FCC Commissioner Carr Says Starlink RDOF Decision ‘Exceeds’ Agency Authority
FCC Commissioner Brendan Carr further criticized the agency’s recent decision to strike funding for SpaceX’s Starlink constellation as part of the Rural Digital Opportunity Fund (RDOF), saying the decision “plainly exceeds agency authority.”
Carr was an immediate critic of the decision when it was announced on Aug. 10, and issued a further statement on Wednesday, saying the decision came without a vote or authorization from the agency’s commissioners.
The Republican commissioner took issue that the decision cited the need to “avoid extensive delays” to provide service to rural areas.
“That is exactly the outcome that this decision ensures,” he said. “By reversing course, the FCC has just chosen to vaporize that commitment and replace it with nothing. That’s a decision to leave families waiting on the wrong side of the digital divide when we have the technology to get them high-speed service today.”
FCC Chairwoman Jessica Rosenworcel said in the justification that Starlink “failed to demonstrate” that it could deliver the service that was promised, and Carr rebutted that the commission did not have a basis for this argument. In addition, he noted that speed benchmarks on the program will not kick in for another three years, and SpaceX continues to launch satellites for the constellation, increasing capacity.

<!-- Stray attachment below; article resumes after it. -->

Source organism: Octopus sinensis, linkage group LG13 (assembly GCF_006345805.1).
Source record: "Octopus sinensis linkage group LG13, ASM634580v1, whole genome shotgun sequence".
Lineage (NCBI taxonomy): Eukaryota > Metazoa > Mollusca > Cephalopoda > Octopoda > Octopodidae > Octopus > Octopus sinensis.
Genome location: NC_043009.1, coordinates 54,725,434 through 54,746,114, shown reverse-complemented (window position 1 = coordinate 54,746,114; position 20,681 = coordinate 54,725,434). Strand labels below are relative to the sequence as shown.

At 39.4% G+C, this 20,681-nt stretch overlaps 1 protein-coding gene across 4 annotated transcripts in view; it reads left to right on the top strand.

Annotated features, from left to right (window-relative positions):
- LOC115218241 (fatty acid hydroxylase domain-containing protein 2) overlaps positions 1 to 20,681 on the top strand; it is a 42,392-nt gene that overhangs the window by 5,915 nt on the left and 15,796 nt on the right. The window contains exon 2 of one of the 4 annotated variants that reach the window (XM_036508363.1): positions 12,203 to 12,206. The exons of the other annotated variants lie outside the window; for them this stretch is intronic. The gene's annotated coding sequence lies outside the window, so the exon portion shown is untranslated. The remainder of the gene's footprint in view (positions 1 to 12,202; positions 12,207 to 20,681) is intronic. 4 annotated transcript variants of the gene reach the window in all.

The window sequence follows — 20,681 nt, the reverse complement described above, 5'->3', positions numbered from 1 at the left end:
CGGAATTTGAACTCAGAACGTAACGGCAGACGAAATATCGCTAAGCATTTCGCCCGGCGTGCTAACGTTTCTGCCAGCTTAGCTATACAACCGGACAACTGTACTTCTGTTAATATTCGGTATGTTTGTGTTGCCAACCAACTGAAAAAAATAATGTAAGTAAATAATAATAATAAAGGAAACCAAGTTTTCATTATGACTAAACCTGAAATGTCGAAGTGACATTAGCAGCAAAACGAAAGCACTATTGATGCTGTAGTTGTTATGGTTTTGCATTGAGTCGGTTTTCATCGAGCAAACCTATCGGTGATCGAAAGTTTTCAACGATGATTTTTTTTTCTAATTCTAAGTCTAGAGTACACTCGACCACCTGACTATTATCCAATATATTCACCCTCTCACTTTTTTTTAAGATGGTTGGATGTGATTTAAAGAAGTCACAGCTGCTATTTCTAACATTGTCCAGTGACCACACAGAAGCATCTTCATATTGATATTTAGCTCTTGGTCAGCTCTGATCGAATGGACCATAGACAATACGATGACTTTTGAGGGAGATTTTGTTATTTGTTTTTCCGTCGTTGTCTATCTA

“The skepticism the FCC expresses here is odd because it is in direct conflict with the confidence expressed by other components of the federal government — including the Air Force, which just inked a nearly $2 million deal with Starlink to deliver high-speed Internet service to military bases,” Carr said, citing a contract reported on by Air Force Magazine.
Rosenworcel also cited the $599 upfront cost of Starlink’s consumer terminal as a concern, but Carr said this justification “is without a lawful basis” as there was no authorization to deny winning bids based on equipment prices.
“There is a limited pot of federal infrastructure dollars, and we are now far more likely to exhaust those resources before getting every American connected,” Carr said. “We should correct course, adopt a technology neutral approach, and in doing so ensure that we prioritize the needs of Americans that remain unserved today.”